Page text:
London needs sign language interpreters, STAT, advocates say
Employees at ATN Access Inc. say they don't have enough sign language interpreters
Officials at London non-profit ATN Access Inc. say they don't have enough sign language interpreters to staff their employment programs, or enough funds to pay these interpreters.
As a result, Londoners who are deaf are being shut out of the job market.
"One of the first challenges is we want to provide them with the opportunity to get the skills they need to be on the same playing field as hearing individuals," said Joe Coreno, who experienced deafness for part of his life and works as an employment specialist with the organization.
"Even basic entry-level jobs like a cook or a dishwasher, we want to have them access courses like first aid, CPR, safe food handling and smart serve. Just for a deaf individual to access that in sign language is very difficult."
A lack of interpreters in the province means it can be challenging for ATN to staff these programs, Coreno said.
The deficit means that qualified interpreters will go where the need is greatest, and may have to cancel appointments or classes at the last minute to provide emergency services elsewhere.
"That means that individuals who have an interpreter lined up for an employment interview can find themselves sitting in front of an employer and having to write notes back and forth," said Vicki Mayer, executive director of ATN.
"It really does deplete their opportunities."
High cost of interpreters
Compounding the problem is the high cost associated with hiring interpreters.
Coreno said an average interpretation fee is around $45-$55 per hour. Any workshop that runs longer than two hours requires two interpreters due to the demanding nature of the work.
"So for example first aid training, for a two-day course would cost about $1000 to have interpreters available for that," he said.
And the funds aren't there for ATN.
Mayer said her organization doesn't receive enough funding for interpreter services, and that the conditions attached to this funding from the provincial government can be too stringent.
"There's got to be a Canadian Tire that has a job opening that says, 'If this individual gets the WHMIS training they have a really good opportunity of getting that job,'" said Mayer, adding that the link between training and a given employment outcome is often not that straightforward.
According to the Canadian Association for the Deaf, 40 per cent of deaf Canadians were not working and 60 per cent were precariously employed in 2015 and 2016.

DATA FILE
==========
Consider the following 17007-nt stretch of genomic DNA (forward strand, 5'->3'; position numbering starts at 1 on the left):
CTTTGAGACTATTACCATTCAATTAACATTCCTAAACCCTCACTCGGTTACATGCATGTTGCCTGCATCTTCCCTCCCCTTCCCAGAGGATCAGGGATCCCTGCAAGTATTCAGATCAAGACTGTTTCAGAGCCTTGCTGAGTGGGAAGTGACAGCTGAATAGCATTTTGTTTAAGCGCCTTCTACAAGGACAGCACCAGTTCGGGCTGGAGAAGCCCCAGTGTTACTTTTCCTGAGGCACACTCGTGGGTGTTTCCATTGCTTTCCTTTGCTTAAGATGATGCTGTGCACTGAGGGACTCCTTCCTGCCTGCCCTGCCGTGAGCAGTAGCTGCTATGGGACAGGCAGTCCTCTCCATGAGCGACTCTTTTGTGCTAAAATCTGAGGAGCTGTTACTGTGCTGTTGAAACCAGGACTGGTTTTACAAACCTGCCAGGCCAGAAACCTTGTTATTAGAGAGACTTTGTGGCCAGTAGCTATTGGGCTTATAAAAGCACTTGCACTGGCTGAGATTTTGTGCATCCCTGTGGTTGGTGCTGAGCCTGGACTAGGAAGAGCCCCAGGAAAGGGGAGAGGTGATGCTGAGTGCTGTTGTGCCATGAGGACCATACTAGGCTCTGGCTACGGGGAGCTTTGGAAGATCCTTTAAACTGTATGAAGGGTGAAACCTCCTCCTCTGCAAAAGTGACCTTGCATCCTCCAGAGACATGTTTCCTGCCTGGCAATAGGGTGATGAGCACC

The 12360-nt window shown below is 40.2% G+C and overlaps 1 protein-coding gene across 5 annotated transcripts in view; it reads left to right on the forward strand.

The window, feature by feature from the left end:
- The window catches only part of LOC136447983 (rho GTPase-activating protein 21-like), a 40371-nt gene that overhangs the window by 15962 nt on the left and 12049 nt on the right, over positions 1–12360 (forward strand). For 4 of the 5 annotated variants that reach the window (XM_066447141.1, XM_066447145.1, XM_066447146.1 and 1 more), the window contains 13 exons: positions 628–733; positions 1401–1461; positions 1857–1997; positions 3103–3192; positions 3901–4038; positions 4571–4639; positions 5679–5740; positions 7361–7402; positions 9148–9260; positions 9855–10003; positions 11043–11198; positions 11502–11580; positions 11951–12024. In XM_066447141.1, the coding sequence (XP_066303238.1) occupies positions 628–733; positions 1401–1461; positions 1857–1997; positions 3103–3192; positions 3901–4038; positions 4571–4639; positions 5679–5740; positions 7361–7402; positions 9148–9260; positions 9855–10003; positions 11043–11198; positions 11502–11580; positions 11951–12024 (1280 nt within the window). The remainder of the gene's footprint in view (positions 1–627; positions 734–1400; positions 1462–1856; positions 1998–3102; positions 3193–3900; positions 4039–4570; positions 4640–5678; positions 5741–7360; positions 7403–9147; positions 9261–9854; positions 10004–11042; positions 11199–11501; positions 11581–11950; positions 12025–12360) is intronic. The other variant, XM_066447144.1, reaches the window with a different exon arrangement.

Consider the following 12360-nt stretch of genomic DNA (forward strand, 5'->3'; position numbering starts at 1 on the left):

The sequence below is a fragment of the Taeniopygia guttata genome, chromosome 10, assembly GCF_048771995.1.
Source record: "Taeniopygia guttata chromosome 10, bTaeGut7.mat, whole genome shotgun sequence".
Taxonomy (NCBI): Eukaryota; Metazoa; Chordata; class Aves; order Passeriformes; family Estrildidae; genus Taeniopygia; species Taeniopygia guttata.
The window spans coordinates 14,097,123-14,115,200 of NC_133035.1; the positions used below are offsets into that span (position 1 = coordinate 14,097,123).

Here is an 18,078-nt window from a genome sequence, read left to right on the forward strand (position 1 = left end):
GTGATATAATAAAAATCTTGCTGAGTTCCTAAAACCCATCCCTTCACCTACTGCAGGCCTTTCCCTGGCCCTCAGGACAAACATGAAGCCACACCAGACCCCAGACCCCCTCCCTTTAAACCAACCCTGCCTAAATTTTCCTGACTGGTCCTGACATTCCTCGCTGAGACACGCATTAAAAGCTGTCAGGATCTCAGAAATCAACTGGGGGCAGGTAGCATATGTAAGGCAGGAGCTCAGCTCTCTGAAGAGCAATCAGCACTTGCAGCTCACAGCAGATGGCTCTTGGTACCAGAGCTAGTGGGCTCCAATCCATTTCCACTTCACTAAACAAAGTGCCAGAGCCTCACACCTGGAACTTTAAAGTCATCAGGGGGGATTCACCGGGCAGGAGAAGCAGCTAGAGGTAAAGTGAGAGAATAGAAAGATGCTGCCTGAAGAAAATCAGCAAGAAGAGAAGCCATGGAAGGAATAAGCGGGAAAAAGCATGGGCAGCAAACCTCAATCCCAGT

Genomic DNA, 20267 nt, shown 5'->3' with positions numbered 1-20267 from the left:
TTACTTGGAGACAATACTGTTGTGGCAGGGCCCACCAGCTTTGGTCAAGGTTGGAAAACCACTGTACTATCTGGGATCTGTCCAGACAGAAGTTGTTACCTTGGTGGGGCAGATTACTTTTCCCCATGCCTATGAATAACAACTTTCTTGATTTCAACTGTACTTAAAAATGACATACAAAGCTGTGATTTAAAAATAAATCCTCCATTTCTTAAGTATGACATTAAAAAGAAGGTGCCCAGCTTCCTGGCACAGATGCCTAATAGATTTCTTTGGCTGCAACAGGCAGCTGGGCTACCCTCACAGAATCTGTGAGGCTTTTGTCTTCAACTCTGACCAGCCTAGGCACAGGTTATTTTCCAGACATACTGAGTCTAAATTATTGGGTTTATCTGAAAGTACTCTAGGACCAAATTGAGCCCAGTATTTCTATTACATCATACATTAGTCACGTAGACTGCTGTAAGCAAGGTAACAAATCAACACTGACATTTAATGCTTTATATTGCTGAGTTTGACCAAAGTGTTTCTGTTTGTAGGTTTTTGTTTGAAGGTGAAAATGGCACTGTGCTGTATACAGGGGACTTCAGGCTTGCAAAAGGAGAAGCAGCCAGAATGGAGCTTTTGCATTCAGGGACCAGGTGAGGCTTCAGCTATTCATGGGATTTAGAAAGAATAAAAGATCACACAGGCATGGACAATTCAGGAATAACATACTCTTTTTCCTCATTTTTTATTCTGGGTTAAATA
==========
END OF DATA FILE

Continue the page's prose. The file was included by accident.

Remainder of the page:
"That's right. 100 per cent fall into one of those two categories," said executive director Jim Root.
In comparison, the unemployment rate for all Canadians in Dec. of 2016 was just about seven per cent — a full 33 percentage points lower than for deaf Canadians.
"It doesn't have to be this way," said Mayer and Coreno. But a two-fold problem requires a two-fold solution, through both increased funding and an increased pool of interpreters.
They said high schools and post-secondary institutions should do a better job of promoting sign language interpretation as a career path.
The Ministry of Community and Social Services (MCSS) said more funding won't solve the problem.
"In 2016 and 2017, MCSS provided $7,098,405 in funding to support Interpreter Services in Ontario. This funding has increased by 437% since 2004 and 2005," spokesperson Kristen Tedesco said in a statement.
"The ministry is aware that there is demand for interpreter services and a shortage of interpreters across the province. Increased funding will not address capacity in the sector," she said.
Sign language is for employers — and for everyone
Some say that a real solution doesn't just rely on having more sign language interpreters, but in teaching sign language to Canadians in all sectors.
23-year-old Dominique Ireland was born deaf and works with Coreno on employment services for deaf clients.
Ultimately, she wants to enter the field of social work, filling the gap in social workers who understand both deaf and Indigenous culture.
"Hearing social workers don't know what to do and how to make things accessible. Normally they would have an interpreter come but they don't understand the culture at all," she said.
Ireland said she wants more employers to step up and learn sign language themselves — along with the rest of society.
"If you believe in social justice and equality, you would be supportive of helping to spread sign language," said Ireland.